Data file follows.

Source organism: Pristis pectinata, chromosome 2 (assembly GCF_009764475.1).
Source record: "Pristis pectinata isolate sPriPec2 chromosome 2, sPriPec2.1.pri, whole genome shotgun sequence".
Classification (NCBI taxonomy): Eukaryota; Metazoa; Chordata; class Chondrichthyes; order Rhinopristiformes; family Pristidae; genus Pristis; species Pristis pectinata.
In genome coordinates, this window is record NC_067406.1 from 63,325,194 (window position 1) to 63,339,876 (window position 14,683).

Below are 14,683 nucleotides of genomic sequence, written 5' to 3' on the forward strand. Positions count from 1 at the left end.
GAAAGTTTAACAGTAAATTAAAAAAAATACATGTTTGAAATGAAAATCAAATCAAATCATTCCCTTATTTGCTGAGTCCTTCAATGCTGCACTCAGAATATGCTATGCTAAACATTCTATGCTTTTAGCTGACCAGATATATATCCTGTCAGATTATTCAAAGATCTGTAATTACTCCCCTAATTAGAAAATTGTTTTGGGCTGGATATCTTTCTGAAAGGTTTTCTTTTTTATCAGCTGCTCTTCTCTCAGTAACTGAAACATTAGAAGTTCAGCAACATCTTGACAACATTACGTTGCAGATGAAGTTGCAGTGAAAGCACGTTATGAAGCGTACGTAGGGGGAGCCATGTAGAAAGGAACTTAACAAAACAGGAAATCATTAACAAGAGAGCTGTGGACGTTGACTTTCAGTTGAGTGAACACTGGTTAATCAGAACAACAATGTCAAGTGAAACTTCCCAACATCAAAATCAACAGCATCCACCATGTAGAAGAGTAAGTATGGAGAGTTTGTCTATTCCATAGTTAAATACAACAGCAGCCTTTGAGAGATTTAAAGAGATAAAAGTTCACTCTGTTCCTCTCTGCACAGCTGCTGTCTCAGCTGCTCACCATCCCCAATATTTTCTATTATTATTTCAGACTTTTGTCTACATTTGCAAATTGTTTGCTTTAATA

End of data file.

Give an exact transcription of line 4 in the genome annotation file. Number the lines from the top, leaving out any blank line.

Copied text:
In genome coordinates, this window is record NC_067406.1 from 63,325,194 (window position 1) to 63,339,876 (window position 14,683).